By the time we got there, after negotiating an unexpected and stressful underpass scenario the aquarium came into sight first and had no space (it was getting on for lunchtime) so we moved up the hill towards the free car park at the lighthouse. After about 6 circuits, and some assistance from a slightly dodgy gitano (and for a tip of 2€) we got parked up and went to get tickets – only to find that on Mondays it’s free, but they had already sold their allocation of tickets for the whole day, so we’d have to admire it from outside. Consolationary ice creams were purchased and we headed off for a walk.
It was about 10 minutes walk back to the aquarium so we headed there thinking we could get summat to eat there when we finished. Wrong! There was a variety of artefacts, a few tanks, a seal, some mini boats to drive by remote control, a wave machine and a weird underground tribute to 20,000 leagues under the sea, but The Deep it wasn’t.
We had the choice of either aimlessly walking down the big hill in search of the city centre and an eatery or doing a van picnic and heading back for some beach time. We chose option 2 after a misty and mysterious walk back round the bay.
Having dedicated most of the day and several hundred kms to the Coruña outing, we reverted to lounging on the site and the beach, until Wednesday when we had reason to celebrate.
Foolishly when rebooking the ferry crossing, we tried to keep the price as reasonably as possible, which meant changing the dates, which in turn meant that Madamoiselle would be celebrating her birthday whilst we were away. Thus was sold to her in a sunshiney, beach party, cake by the ocean kind of way, which to be fair to her, she went with.
It had been necessary to be quite organised in terms of gifts – of a portable nature only, and I had also found myself squirreling away bunting, balloons and the like to create a festive ambiance. Needless to say after a day of gallivanting the balloons were in shreds. Hanging them on the hedge was clearly not wise.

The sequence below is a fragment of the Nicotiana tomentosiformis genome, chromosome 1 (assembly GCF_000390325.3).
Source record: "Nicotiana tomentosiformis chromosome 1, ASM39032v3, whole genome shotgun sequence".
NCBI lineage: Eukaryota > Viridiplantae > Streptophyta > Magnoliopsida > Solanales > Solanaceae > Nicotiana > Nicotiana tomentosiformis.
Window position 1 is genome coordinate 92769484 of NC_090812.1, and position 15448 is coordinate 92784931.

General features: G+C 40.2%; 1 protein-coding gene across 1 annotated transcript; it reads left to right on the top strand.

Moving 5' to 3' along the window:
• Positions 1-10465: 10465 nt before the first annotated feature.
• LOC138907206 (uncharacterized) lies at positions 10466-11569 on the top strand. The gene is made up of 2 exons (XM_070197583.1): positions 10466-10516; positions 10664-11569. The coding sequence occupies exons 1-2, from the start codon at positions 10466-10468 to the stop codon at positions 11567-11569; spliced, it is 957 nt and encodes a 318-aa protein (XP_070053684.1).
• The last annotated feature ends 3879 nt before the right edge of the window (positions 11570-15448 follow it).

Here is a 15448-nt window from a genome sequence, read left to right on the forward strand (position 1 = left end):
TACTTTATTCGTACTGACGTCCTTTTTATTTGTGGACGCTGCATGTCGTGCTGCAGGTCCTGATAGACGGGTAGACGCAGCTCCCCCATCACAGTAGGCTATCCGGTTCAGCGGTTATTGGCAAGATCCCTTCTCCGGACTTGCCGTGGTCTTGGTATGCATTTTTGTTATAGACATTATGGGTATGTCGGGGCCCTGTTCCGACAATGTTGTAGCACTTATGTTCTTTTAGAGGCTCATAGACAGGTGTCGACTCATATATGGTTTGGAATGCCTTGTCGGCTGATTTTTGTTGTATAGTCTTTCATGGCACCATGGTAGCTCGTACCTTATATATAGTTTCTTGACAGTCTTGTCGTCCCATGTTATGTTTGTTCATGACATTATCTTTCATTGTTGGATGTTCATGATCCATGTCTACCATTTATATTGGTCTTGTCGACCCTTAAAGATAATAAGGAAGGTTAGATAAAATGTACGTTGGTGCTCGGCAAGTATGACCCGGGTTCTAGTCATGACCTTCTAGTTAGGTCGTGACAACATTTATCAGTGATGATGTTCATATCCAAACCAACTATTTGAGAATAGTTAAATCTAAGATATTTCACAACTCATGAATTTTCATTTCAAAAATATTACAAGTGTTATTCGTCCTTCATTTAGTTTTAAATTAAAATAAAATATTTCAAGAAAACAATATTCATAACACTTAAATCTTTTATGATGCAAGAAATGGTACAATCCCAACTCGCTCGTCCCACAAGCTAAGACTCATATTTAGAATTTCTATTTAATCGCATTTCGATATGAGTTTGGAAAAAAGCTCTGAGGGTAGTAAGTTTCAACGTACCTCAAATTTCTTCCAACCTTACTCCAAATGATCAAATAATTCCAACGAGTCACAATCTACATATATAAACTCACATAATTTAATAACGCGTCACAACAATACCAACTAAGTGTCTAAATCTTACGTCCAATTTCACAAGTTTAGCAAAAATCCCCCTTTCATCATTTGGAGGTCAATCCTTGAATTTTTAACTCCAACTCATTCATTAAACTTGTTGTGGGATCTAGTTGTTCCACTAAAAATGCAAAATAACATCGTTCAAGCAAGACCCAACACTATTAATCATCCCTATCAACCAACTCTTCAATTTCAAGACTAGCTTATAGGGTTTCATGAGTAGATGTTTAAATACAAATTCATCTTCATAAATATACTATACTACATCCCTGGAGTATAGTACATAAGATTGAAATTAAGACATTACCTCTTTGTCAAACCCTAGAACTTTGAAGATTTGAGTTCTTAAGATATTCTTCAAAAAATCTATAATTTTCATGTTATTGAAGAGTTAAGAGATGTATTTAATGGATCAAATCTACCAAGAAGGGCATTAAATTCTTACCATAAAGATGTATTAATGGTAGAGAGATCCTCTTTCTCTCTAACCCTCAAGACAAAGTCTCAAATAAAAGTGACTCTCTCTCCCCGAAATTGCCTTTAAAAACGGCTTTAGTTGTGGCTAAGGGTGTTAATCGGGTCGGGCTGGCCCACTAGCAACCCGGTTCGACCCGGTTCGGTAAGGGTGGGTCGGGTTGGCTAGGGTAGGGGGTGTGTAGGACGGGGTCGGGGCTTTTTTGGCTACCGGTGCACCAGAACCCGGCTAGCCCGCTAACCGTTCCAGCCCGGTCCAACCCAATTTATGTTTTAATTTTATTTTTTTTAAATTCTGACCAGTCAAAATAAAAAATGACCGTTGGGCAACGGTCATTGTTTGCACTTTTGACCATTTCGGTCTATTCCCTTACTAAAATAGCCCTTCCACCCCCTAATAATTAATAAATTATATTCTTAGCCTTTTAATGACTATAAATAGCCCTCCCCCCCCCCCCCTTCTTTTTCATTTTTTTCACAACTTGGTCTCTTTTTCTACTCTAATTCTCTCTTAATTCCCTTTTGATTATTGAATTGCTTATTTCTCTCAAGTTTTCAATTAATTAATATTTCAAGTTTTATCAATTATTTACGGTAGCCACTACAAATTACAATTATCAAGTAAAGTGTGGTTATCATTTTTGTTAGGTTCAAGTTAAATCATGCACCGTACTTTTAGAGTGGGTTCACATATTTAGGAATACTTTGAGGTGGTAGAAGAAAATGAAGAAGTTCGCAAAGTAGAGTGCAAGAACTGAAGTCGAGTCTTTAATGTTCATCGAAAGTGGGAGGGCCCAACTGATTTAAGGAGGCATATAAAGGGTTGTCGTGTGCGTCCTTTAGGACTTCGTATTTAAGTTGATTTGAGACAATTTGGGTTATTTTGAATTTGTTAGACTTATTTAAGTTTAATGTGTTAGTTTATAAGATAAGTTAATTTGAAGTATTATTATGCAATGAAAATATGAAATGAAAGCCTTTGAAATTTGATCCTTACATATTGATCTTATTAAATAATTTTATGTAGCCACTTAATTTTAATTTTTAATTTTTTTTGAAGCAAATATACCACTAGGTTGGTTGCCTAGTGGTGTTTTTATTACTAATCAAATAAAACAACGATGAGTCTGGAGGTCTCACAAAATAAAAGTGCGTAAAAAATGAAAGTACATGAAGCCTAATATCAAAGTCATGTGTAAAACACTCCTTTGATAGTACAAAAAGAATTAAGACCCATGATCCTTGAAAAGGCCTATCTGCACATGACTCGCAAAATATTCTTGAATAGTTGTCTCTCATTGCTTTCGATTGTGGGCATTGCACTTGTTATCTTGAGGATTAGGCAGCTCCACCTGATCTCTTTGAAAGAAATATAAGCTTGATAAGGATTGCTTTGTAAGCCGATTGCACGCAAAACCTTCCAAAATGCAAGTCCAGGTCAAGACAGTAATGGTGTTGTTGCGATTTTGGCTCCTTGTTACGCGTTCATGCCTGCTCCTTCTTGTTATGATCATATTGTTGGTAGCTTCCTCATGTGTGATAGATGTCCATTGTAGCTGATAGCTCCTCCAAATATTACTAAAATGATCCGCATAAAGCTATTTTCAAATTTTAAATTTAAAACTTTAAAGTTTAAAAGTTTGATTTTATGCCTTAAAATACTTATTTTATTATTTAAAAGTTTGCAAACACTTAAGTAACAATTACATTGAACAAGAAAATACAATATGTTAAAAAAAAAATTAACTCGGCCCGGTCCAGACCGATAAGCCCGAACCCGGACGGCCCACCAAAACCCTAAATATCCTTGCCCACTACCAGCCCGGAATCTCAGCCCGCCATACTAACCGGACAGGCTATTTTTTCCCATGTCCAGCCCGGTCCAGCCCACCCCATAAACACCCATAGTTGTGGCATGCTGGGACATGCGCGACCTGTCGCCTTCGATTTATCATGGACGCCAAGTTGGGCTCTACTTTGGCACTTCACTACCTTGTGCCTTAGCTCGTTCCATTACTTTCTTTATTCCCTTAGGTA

Gifts were dispensed – a mobile phone of all things! And we set off around the island and over to La Toxa in search of a tasty meal.
We drove around the island in about 20 mins and headed for the main town of O Grove. Parked for nowt at the port and walked around town. Tacky tat shops a plenty and we actually bought a parasol for the beach, such was the heat. Kids bought random necklaces and we ended up in Taberna Ferriños for a parrillada de marisco and a bottle of local white.
We jumped back in the van and drove across the bridge to Illa da Toxa. Even smaller, but quite cute. Only the one parking place we saw that was near a little arcade of shops and shady woodland walk.
A short walk and we headed back for …
a swim and a hunk of cake.
Thus ended the Galician leg of the trip, Thursday saw us packing up and heading back to familiar territory.
Definitely worth the drive, although probably not all at once. Definitely worth a return trip as there is sooooo much we passed by.
On reflection, the campsite was great. Although it seemed a bit cramped when we arrived, the size of it meant that anything you needed was only a few steps away.
To explain the play area scenario, if it isn’t obvious, the Spanish lifestyle means that kids stay up late. The hot weather means the equipment is burning hot in the day time. So they come out at night, unfortunately our awning strip light makes perfect illumination, so we listened to hours of 3 year olds clambering and playing guess the fruit with their loud mother. Until we twigged, and sat drinking wine in the dark, that is!
Next leg Troenzo!